Advertisement
YOU ARE HERE: LAT HomeCollectionsHiltzik
IN THE NEWS

Hiltzik

BUSINESS
January 2, 2001 | JAMES PELTZ and MICHAEL HILTZIK
Lowe's Cos. (LOW) Jim: Buy Mike: Don't buy Mike: I don't know about you, Jim, but I've noticed around Southern California that there's a new store anchoring a lot of these new malls: Lowe's home improvement stores. I think of stores like Lowe's and Home Depot as lumberyards with a college education. Jim: You know, this might be a knock on any other company, but Lowe's is almost a Home Depot wannabe. Mike: Almost? That's exactly what Lowe's is. Jim: All right.
Advertisement
BUSINESS
July 11, 2000 | JAMES PELTZ and MICHAEL HILTZIK
Sara Lee (SLE) Jim: Don't buy Mike: Buy * Jim: It's a good thing that Sara Lee's new chief executive is trying to turn this company upside down, because if he wasn't I believe Sara Lee would soon succumb to a new owner that would. Mike: Now Jim, before we continue with all that important corporate stuff, let me start by saying I think of Sara Lee as an old friend. Jim: My, so warm and fuzzy today, Mike. Let me guess.
BUSINESS
July 4, 2000 | JAMES PELTZ and MICHAEL HILTZIK
Reader's Digest Assn. (RDA/RDB) Jim: Don't buy Mike: Don't buy * Jim: When it comes to Americana, Michael, I can't think of any more tried-and-true name than Readers's Digest, correct? Mike: Did you say tried and true or trite and true? Jim: Snippy right out of the box today, eh? But you're right. To many people, Reader's Digest isn't just old, it's musty old--as in not being of much use. Mike: That's right. When you flip the pages of Wall Street reports on this stock, moths come flying out.
BUSINESS
January 5, 1999 | JAMES PELTZ and MICHAEL HILTZIK
Intel (INTC) Jim: Today we look at the world's biggest semiconductor maker. It has annual sales of $26 billion, is one of the most heavily traded Nasdaq stocks and is probably best known to our readers for its Pentium microprocessor chips for personal computers. Mike: Some things have changed for Intel over the last year or so. In the old days, buying or selling Intel was basically a play on high-technology.
BUSINESS
April 11, 2000 | JAMES PELTZ and MICHAEL HILTZIK
Microsoft (MSFT) JIM: (Don't Buy) MIKE: (Buy) * Jim: Well, Mike, we're taking another look at Microsoft today, and it's only the second time we've revisited a stock we've already reviewed. Mike: Ironically, the first time was when we reconsidered Microsoft's archrival, Apple Computer. We both recommended Microsoft's stock last summer, but it seems there's been a spot of news lately that warrants a chat about whether the stock is still a buy.
BUSINESS
August 1, 2000 | JAMES PELTZ and MICHAEL HILTZIK
Jim: It's time for our semiannual review, Mike, when we go back and take a look-see at our picks of the last year or so. It's sometimes painful, but the mail indicates our readers like to see how we've fared. Mike: I think what some of our readers like is the chance to see where they've been smarter than we are. Hey, it's a risk for anyone who lays out their stock picks for public consumption. Jim: Oh sure, we're a courageous pair.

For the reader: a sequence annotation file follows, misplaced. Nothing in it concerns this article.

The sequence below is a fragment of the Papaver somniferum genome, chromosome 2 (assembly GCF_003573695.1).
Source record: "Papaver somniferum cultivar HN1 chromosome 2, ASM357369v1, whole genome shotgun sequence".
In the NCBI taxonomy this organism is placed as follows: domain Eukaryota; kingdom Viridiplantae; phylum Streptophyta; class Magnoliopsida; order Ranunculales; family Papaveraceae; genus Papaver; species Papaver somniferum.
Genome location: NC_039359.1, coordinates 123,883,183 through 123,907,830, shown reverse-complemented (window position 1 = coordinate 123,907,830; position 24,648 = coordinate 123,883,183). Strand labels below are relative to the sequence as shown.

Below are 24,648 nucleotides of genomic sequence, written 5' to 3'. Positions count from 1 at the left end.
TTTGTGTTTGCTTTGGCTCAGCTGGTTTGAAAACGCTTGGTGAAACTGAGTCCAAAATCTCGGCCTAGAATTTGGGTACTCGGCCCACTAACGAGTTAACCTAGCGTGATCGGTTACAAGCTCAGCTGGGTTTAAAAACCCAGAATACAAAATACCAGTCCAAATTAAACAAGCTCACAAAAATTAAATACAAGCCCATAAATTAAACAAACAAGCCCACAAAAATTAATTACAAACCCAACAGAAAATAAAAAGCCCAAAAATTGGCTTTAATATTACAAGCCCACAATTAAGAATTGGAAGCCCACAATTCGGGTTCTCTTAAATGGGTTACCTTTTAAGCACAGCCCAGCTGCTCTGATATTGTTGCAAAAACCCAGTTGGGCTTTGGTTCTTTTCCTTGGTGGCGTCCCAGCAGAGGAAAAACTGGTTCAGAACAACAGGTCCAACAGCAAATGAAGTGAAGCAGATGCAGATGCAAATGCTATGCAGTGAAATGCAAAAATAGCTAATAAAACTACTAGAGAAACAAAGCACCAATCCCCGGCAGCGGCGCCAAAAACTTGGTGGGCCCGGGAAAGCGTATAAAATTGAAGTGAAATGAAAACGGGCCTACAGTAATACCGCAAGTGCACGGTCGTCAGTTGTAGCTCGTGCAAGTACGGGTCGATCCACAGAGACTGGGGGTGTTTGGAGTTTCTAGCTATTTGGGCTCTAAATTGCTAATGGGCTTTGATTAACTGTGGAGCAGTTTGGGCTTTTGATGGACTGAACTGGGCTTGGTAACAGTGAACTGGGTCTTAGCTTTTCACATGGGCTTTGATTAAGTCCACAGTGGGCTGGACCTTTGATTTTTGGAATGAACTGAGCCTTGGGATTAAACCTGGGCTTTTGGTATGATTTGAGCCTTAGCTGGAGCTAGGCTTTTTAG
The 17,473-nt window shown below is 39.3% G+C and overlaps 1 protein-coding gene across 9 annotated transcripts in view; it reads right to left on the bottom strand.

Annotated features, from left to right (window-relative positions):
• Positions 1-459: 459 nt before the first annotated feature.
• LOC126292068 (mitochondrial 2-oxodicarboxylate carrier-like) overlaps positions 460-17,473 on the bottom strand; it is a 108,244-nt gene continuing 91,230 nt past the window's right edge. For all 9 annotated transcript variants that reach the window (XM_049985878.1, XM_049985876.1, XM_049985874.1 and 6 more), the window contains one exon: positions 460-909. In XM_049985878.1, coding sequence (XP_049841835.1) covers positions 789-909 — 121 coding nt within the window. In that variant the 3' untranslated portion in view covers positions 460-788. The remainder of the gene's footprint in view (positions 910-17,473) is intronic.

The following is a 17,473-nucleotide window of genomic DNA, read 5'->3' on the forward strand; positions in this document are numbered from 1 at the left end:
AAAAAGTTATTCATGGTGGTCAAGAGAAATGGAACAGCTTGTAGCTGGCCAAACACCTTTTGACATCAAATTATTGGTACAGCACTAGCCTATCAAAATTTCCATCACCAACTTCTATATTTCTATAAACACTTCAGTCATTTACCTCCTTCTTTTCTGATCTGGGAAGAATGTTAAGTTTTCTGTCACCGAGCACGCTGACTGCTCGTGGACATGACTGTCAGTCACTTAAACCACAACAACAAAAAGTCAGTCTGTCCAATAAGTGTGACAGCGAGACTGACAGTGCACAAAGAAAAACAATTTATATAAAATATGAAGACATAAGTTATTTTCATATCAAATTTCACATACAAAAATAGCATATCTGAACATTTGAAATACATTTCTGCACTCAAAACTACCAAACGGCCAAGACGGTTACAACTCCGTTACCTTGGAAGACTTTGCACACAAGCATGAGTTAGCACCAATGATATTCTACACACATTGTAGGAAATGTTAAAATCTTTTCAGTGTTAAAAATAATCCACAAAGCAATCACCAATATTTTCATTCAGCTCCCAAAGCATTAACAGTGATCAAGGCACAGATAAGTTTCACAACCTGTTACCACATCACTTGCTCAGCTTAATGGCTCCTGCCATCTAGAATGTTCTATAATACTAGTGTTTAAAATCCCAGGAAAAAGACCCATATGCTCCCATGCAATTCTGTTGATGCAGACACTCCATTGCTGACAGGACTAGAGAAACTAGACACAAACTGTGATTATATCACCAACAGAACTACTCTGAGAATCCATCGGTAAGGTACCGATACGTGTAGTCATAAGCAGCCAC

BUSINESS
April 18, 2000 | JAMES PELTZ and MICHAEL HILTZIK
Healtheon/WebMD (HLTH) (Jim: Don't buy) (Mike: Buy) * Jim: Friday's sell-off didn't much help our first stock today, Mike, Healtheon/WebMD-- Mike: Boy, that name's a mouthful. Jim: --And I was just about to say, can't they do something about that name? Mike: Be grateful it's still that short, given Healtheon/WebMD's penchant for buying one company after another. For all we know, six months from now it might be HealtheonWebMDMedicalManagedCareInsiteHealthNetwork, or some such.
BUSINESS
March 28, 2000 | JAMES PELTZ and MICHAEL HILTZIK
Nokia (NOK) (MIKE: Buy) (JIM: Buy) Jim: Explain something to me, Mike. Nokia is the world's leading maker of portable phones, and it's based in Finland. Its closest rival is a Swedish company, Ericsson. Now how did Scandinavia, of all places, get a lock on this cutting-edge industry? I mean, what's next? Greenland will be the DVD capital of the world? Mike: Maybe it's just so darn cold up there that no one wants to leave their cars to use a pay phone. Jim: Maybe it's something in the water.
BUSINESS
December 19, 2000 | JAMES PELTZ and MICHAEL HILTZIK
Williams-Sonoma (WSM) Jim: Don't buy Mike: Don't buy * Mike: I'd like to start our chat about Williams-Sonoma, Jim, by briefly telling you the story of my family room cabinet. Jim: This should be compelling. Mike: I'm not saying it's "War and Peace." Anyhow, a few months ago we ordered said cabinet from a catalog company called Hold Everything.
BUSINESS
May 30, 2000 | JAMES PELTZ and MICHAEL HILTZIK
NetZero (NZRO) Jim: Don't buy Mike: Don't buy * Jim: Now, Mike, we both know the old saw about how one way to run a successful business is to give 'em the razor and sell 'em the blades. But-- Mike: What if you're giving away the razor and the blades? Jim: Exactly! Because NetZero offers customers free access to the Internet. Mike: As do several other firms, and their business model is basically the same: You get the free access all right, but in exchange they shove advertising down your throat.
Los Angeles Times Articles
|